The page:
Hollister hosted its first outdoor dining on San Benito Street on May 22, one week after the City Council voted unanimously to close off the main route between Fourth and South Streets. The closure will take place every weekend through August to help downtown restaurants meet social distancing guidelines while reopening.
“Our goal as a city is to make the process as easy as possible for them so they can set up, start making money and hire their people back,” Mayor Ignacio Velazquez said.
San Benito County is one of only 18 counties in California allowed to partially reopen and enter into Stage Two of the state’s four-stage Resilience Roadmap. As of May 22, 69 San Benito residents have tested positive for COVID-19 since February. Nine are currently active, 58 have recovered and two have died.
In regards to managing crowds and sanitation, Velazquez said, “We want to make sure everyone is safe, face covered, sanitizer, all the things that got us to this point.” He added that while the city is working with business owners to remind customers to wear face masks, respect social distancing and keep sanitizing their hands, no one from the city will be enforcing these mandates. It will be up to the business owners to make sure they remain in compliance.
City workers began blocking off San Benito Street around 2 p.m., marking the designated outdoor eating zones with steel fencing and wooden ramps leading from the sidewalk to the street for participating restaurants.
BenitoLink spoke to several restaurant owners to get their take on the outdoor dining setup.
Maria Hernandiz, owner of La Sabrosa Fine Mexican Cuisine, said she felt “a lot of anxiety.”
“The sanitizing standards are a lot to absorb as a business and as a person,” she said. “We had to buy more supplies for sanitizing, more gloves and a lot of people don’t want to work right now, so it hasn’t been easy to get staff to work.”
The restaurant first opened its doors last July. It closed for three weeks in March when the shelter-in-place order first took effect, and reopened April 10 for take-out only.
Joe Nunez Lopez, a San Diego resident in town for Memorial Day weekend, dined at La Sabrosa, enjoying a plate of chile verde, rice and beans.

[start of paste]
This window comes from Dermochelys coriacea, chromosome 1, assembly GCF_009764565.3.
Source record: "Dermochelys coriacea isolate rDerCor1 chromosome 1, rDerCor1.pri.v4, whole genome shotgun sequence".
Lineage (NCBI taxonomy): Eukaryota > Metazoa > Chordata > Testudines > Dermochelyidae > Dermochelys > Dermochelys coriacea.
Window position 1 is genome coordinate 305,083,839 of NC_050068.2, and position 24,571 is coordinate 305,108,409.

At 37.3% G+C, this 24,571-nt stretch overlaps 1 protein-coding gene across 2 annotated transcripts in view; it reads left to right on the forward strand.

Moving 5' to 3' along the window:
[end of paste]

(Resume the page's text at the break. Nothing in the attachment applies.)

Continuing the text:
“Around here it seems everybody is complying like in San Diego. As long as you comply more things get lifted,” he said.
Heavenly Bakery, a Hollister staple for the last decade, also made use of outdoor dining space on San Benito Street. Carlos Hernandez, head pastry chef and owner of the bakery, said he received calls from customers expressing interest in outdoor dining.
“We are running a special menu for tonight, it’s not what we normally do,” he said. “We are adding dinner to our menu.”
Overall, Hernandez said he was satisfied with the way the city set up the outdoor dining space, and saw the street closure as a way to help businesses.
“It’s inviting people and sending the message to people that we are still here,” he said.
For some restaurants, such as La Catrina Mexican Grill, the most difficult aspect of the new outdoor dining was that it happened so quickly.
“However, with the support of the people, family, and our staff, it was possible,” said La Catrina owner Gustavo Gonzalez Sr. The restaurant is approaching its six-year anniversary in June. “We have four more people on staff today and that is good because they get their jobs back.”
Gonzalez believes the option to eat outdoors will bring more people to San Benito Street, which he said would be good for their retail business neighbors.
Hollister House owner Jack Barbieri said he just found out this week that the restaurant could participate in the outdoor dining. He called back all his workers and even added a couple more in order to open up. Prior to May 22, the restaurant had been closed for two months.
“The ABC [Alcoholic Beverage Control] loosened its regulations and the business owners who served alcohol had to pay a permit fee of $100 each,” Barbieri said. “We can’t have anyone sit at the bar, so hopefully this will make up for it with the seating we have outside.”
Resident Albert Bracamonte dined at Hollister House, and said “cabin fever” got him to come out for the street closure. He was with three family members, who had already visited La Catrina for appetizers and had plans to stop by each participating restaurant “to enjoy the beautiful day.”
Hollister is not the only place in the county experimenting with street closures and outdoor dining. Over the next month, San Juan Bautista will redesign Third Street as a one-lane thoroughfare so restaurants and retailers can utilize additional outdoor space.
For some restaurants, one week wasn’t enough time to prepare for outdoor dining on San Benito Street. One of those was Miguel Ramirez, owner of TJ’s Tacos and Birria, who said he will wait until he sees how everything goes. To Phó, which opened on March 23 just after the shelter order took effect, also did not participate.
“Right now we are still unsure whether it’s safe, I kind of want to wait it out a bit as well,” owner Toan To said.
However, TJ’s and To Phó are open for regular indoor dining, as well as take out.
Councilman Rolan Resendiz was also out at the street closure, and said the city wants to help businesses succeed.
“We know they just went through a really rough time. Our numbers are looking good, our community and our citizens have done an excellent job and we really want to support people to start opening up their businesses, but in a safe manner,” Resendiz said. “We’re at the forefront of this whole thing, I’m really excited for what’s to come. This is just the beginning.”
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